Daniel (Danny) Lance Wright, Author

Thursday, September 26, 2013

Why I Do What I Do

I was asked why I write.
My instant reaction was to become somewhat smug, believing it a simple question; so simple, I wondered why even ask. And then I attempted to put it into words. I couldn’t, not easily anyhow.
The question was asked of me a couple of days ago and I’m just now to the point that I might be able to make sense of my own thoughts on it – thoughts that meandered through my head. And when I say ‘meandered’, I mean it; sort of like sperm with low motility bumping into one another and never fertilizing a solitary solid answer. That said, it should be clear enough that these tidbits came to me in no specific order.
It would be nice to be the next John Grisham, J. K. Rowling, Stephen King, James Patterson or any of the other fiction writers that have achieved the sharpest point of the commercial literary pyramid. So, yes, I did think about celebrity and money; but was it the reason that I began writing fiction? I can’t say for sure. Maybe – buried, of course, beneath layers of more noble reasons. But, was it the nexus, the sprouting seed that began the process? It couldn’t have been. There are many other ways to achieve fame and fortune and possibly much easier.
There is a little Walter Mitty in all of us. I’m sure of that, especially in our formative years. We all fantasize of being celebrated heroes, fireman pulling people from burning buildings, soldiers carrying wounded buddies out of harm’s way, or just the handsome guy that has impeccable timing, casually tossing out perfect pick-up lines during ladies night at a bar.
I’ve always had a problem with becoming bored quite easily. Whenever I found myself unable to escape a situation, trapped by preachers, teachers, bosses, or anyone else holding sway on my time, I’ve opted to retreat into my imagination as a defense mechanism. It’s probably necessary to mention, too, that, at some point I always regretted not listening during those meetings, classes or services, because there was always a test to follow, and all I could remember were bits and pieces. But, here’s the good part; I could remember in vivid detail the stories I created during those flights of fantasy.
This process always came to me quite easily and naturally. As an example: I’m sitting in a sales meeting and our manager is droning on and on about promotions, percentages, and yada-yada-yada. I notice that the manager seems especially nervous about something. From that, otherwise, inconsequential thing my head begins spinning out back story that his nervousness is at the mid-point of a story arc that ends in his eventual conviction for embezzling company funds that someone figured out and is holding over his head, blackmailing him. And, maybe, at that very moment, while conducting a sales meeting, he is also considering murder. Or, that the company and law enforcement are aware and closing in on him.
This is a true story. I didn’t fabricate the example. Oh, wait; the sales meeting was real, not the embezzlement thing. That was just me letting my imagination do its thing while enduring another God-awful meeting. The truth of that particular situation was that the manager was about to be fired. I’d have been nervous, too.
Still, the notion of writing narrative and dialogue to tell expanded versions of these infant scenarios did not occur to me until I was in my mid-forties. It began when I had an extraordinarily vivid nightmare that circled my thoughts like a vulture for weeks. I could not put it into any context that made sense. I don’t know from where my mind pulled together the elements of that vision that had become so indelibly printed on my memory. So, one Saturday morning I woke early and that disturbing dream was on my mind when I did. I sat at the computer and began typing out the vision as I remembered it. Long story short: A hundred-twenty thousand words later, I had a novel. Of course, by the time it was published, it had shrunk to about eighty-five thousand words. And, that dream with some modification, became the beginning of a paranormal (metaphysical, if you prefer) adventure for my protagonist in “The Last Radiant Heart”.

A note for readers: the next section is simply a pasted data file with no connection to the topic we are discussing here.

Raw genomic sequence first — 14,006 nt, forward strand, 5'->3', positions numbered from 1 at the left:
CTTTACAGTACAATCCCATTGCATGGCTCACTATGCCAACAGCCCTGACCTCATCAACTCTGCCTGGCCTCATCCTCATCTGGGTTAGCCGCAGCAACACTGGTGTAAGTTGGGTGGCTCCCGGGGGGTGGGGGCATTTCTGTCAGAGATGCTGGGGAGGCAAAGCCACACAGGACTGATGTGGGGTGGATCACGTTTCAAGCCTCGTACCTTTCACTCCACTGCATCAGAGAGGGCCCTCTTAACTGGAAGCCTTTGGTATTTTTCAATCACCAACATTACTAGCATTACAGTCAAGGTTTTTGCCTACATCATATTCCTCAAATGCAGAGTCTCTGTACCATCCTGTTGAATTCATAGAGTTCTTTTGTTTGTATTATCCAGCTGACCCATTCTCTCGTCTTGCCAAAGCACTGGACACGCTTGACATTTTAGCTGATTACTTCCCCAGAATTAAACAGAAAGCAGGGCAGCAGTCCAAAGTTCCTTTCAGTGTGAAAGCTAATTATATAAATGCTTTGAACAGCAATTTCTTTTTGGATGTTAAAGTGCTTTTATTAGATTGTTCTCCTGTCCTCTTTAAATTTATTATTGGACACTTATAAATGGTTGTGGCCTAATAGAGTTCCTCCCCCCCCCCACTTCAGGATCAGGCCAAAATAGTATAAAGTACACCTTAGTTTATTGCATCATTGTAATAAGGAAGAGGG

Now, I’m back to the original question: Why do I write?
I think it’s because it’s what I’ve always done. I just didn’t put it into words for other people to read early on, that’s all. Do I enjoy solitary endeavors like writing? Oh yes. Do I enjoy creating characters and living with them for a time? Definitely. Do I want to profit financially from writing? Of course.
To sum it up: I love writing fiction. But, as easy as it would have been to simply say this and then shut up, I wanted you to know the story behind the “why”.
Besides, how could I call myself a writer if all I wrote was, “I love writing.”

Author of
"Six Years' Worth"/Father's Press/mainstream/print & ebook
"Paradise Flawed"/Dream Books LLC/action-adventure/print & ebook
"Where Are You, Anne Bonny?"/Rogue Phoenix Press/ historical drama/ ebook only
“Trouble”, short story/CrossTIME Science Fiction Anthology, Vol. IX/print only
 “Dancing Away”/ short story/romance/Untreed Reads/ebook only
 “Annie’s World: Jake’s Legacy”/ATTM Press/soft science fiction/print & ebook
“Helping Hand For Ethan/Rogue Phoenix Press/young adult/print & ebook
 “Phobia”/Booktrope/suspense-thriller/print & ebook
 “Defining Family”/Whiskey Creek Press/young adult/print & ebook
 “The Last Radiant Heart” (re-release)/Sage Words Publishing/science fiction/print & ebook
  “One Day In Lubbock” / Booktrope

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1 comment:

  1. Thanks Danny. Perfectly you. Since last we talked (you were publishing you first book) I noticed your pen has been prolific. Congrats on your success. I'm in the process of catching up on your work. Thanks for the thoughtful honesty on the writing question.
    Warm regards and continued success,
    Bill O